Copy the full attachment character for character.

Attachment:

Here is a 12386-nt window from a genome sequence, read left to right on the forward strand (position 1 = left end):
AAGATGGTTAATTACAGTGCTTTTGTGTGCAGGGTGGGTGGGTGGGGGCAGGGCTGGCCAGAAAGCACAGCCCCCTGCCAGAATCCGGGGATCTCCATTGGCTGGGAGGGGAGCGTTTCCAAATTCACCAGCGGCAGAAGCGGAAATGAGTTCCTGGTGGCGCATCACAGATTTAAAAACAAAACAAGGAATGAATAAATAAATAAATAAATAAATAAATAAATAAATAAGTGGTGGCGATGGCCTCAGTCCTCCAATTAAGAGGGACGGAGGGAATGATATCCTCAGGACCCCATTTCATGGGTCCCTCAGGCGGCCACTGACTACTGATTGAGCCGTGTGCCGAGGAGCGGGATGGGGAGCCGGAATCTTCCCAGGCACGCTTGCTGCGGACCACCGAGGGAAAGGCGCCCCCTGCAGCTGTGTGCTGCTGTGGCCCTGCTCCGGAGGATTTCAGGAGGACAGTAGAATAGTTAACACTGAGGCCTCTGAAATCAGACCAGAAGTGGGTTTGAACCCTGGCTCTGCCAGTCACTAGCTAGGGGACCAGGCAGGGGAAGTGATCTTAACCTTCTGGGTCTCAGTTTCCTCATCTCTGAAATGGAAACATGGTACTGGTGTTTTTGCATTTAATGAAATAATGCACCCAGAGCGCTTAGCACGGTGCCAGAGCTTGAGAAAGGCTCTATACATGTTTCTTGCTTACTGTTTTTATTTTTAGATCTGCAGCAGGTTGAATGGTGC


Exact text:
Here is a 12386-nt window from a genome sequence, read left to right on the forward strand (position 1 = left end):
AAGATGGTTAATTACAGTGCTTTTGTGTGCAGGGTGGGTGGGTGGGGGCAGGGCTGGCCAGAAAGCACAGCCCCCTGCCAGAATCCGGGGATCTCCATTGGCTGGGAGGGGAGCGTTTCCAAATTCACCAGCGGCAGAAGCGGAAATGAGTTCCTGGTGGCGCATCACAGATTTAAAAACAAAACAAGGAATGAATAAATAAATAAATAAATAAATAAATAAATAAATAAGTGGTGGCGATGGCCTCAGTCCTCCAATTAAGAGGGACGGAGGGAATGATATCCTCAGGACCCCATTTCATGGGTCCCTCAGGCGGCCACTGACTACTGATTGAGCCGTGTGCCGAGGAGCGGGATGGGGAGCCGGAATCTTCCCAGGCACGCTTGCTGCGGACCACCGAGGGAAAGGCGCCCCCTGCAGCTGTGTGCTGCTGTGGCCCTGCTCCGGAGGATTTCAGGAGGACAGTAGAATAGTTAACACTGAGGCCTCTGAAATCAGACCAGAAGTGGGTTTGAACCCTGGCTCTGCCAGTCACTAGCTAGGGGACCAGGCAGGGGAAGTGATCTTAACCTTCTGGGTCTCAGTTTCCTCATCTCTGAAATGGAAACATGGTACTGGTGTTTTTGCATTTAATGAAATAATGCACCCAGAGCGCTTAGCACGGTGCCAGAGCTTGAGAAAGGCTCTATACATGTTTCTTGCTTACTGTTTTTATTTTTAGATCTGCAGCAGGTTGAATGGTGC